May 06, 2005

Federal Government "Waste" in Athens

I cringed when I read this story last week, detailing how the Canadian government "wasted big sums" sending government big-wigs to the 2004 summer Olympics. Thankfully, the story seems to have died a quick death, as I have not seen it picked up anywhere else.

The "big sums" in question are in fact incredibly small:

… the federal government spent thousands on hospitality and travel for its government officials, more than $270,000 in hotels and security, more than $70,000 on Olympic tickets, nearly $20,000 handing out Canada pins.

Geez, $360K "wasted." This compared to a Sport Canada budget of about $120M for 2004-05, of which about $15M went directly into athletes' pockets through the Athlete Assistance Program, and another $30M went to the NSFs for Olympic sports. Even CTV had a hard time finding anybody who was willing to be outraged about this, at one point quoting one of their own reporters for her reaction. Top-notch journalism, there.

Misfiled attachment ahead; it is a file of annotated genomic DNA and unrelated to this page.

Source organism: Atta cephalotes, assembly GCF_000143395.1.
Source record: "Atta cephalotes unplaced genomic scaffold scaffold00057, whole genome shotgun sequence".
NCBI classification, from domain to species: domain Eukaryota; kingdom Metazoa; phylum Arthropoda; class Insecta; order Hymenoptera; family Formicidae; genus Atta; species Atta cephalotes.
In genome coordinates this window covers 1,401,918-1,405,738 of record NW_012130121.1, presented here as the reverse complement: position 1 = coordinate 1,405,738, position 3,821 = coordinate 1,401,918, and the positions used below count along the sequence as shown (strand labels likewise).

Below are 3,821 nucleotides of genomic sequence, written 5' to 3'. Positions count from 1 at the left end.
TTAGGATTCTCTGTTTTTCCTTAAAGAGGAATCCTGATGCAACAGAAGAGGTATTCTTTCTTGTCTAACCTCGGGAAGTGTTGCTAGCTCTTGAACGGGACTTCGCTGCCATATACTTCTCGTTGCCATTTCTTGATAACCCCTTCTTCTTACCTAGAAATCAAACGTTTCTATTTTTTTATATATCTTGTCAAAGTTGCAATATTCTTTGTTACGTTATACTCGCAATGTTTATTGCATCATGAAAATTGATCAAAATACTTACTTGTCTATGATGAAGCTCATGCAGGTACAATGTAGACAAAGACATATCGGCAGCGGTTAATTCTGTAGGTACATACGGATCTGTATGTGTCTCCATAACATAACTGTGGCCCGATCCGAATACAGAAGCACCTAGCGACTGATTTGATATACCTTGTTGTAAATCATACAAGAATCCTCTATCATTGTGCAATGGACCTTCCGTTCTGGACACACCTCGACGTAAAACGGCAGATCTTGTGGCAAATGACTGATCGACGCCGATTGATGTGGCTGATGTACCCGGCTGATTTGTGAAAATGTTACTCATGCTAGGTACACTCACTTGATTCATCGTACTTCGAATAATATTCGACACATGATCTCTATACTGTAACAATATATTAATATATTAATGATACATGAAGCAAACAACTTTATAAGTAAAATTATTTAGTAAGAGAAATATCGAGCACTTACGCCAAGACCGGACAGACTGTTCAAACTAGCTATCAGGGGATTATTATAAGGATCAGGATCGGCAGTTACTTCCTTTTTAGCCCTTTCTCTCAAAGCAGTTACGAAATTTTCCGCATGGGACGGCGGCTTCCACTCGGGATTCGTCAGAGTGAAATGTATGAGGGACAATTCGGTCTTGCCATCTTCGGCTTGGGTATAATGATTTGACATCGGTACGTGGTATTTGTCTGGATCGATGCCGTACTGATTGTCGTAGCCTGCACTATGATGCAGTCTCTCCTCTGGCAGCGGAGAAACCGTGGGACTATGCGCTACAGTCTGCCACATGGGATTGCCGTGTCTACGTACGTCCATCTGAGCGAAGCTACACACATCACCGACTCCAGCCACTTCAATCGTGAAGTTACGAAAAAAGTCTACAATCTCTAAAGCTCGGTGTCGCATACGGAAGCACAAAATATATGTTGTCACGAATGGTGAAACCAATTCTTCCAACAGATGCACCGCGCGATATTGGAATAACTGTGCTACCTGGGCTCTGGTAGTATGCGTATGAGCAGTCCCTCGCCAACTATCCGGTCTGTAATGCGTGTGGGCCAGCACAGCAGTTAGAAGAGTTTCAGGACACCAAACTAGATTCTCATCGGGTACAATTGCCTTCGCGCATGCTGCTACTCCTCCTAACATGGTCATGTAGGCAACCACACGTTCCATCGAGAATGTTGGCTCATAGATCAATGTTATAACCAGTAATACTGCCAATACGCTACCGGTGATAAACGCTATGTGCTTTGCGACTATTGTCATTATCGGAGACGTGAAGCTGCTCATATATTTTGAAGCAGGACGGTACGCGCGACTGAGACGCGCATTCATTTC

Looked at another way, the $360K, divided up equally among the 265 athletes on the Olympic team, would have meant another $1360 per athlete for 2004, or roughly one extra month of Athlete Assistance Program funding. Not peanuts to those athletes, for sure, but also not the difference between mediocrity and excellence.

I don't mean to make light of government waste of taxpayer dollars. But I think of this as a kind of "marketing cost" for high-performance athletes. The only reason politicians want a paid trip to the Olympics is because, well, they think that the Olympics are cool. And politicians who think that the Olympics are cool are the ones who want Canada to do better. Therein lies the path to increased funding! In this light, $360K looks like a real bargain.

The politicians who see this as a waste of taxpayer dollars probably think that any funding of high-performance sport is a waste of taxpayer dollars. And those are not the kind of politicians that Canada's elite athletes want on their side.

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